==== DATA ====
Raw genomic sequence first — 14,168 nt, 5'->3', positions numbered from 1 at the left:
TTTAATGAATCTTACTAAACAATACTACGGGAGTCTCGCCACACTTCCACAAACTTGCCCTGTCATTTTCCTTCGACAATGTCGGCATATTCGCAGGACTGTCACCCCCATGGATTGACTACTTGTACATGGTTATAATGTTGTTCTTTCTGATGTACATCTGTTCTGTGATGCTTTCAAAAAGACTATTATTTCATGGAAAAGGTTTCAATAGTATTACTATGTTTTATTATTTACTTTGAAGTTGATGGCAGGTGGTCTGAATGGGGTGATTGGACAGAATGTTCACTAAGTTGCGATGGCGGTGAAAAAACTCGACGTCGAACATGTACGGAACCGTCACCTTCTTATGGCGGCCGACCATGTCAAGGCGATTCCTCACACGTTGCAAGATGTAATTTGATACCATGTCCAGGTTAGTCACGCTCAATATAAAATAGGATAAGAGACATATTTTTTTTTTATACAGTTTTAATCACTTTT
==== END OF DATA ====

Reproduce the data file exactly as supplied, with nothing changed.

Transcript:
Raw genomic sequence first — 14,168 nt, 5'->3', positions numbered from 1 at the left:
TTTAATGAATCTTACTAAACAATACTACGGGAGTCTCGCCACACTTCCACAAACTTGCCCTGTCATTTTCCTTCGACAATGTCGGCATATTCGCAGGACTGTCACCCCCATGGATTGACTACTTGTACATGGTTATAATGTTGTTCTTTCTGATGTACATCTGTTCTGTGATGCTTTCAAAAAGACTATTATTTCATGGAAAAGGTTTCAATAGTATTACTATGTTTTATTATTTACTTTGAAGTTGATGGCAGGTGGTCTGAATGGGGTGATTGGACAGAATGTTCACTAAGTTGCGATGGCGGTGAAAAAACTCGACGTCGAACATGTACGGAACCGTCACCTTCTTATGGCGGCCGACCATGTCAAGGCGATTCCTCACACGTTGCAAGATGTAATTTGATACCATGTCCAGGTTAGTCACGCTCAATATAAAATAGGATAAGAGACATATTTTTTTTTTATACAGTTTTAATCACTTTT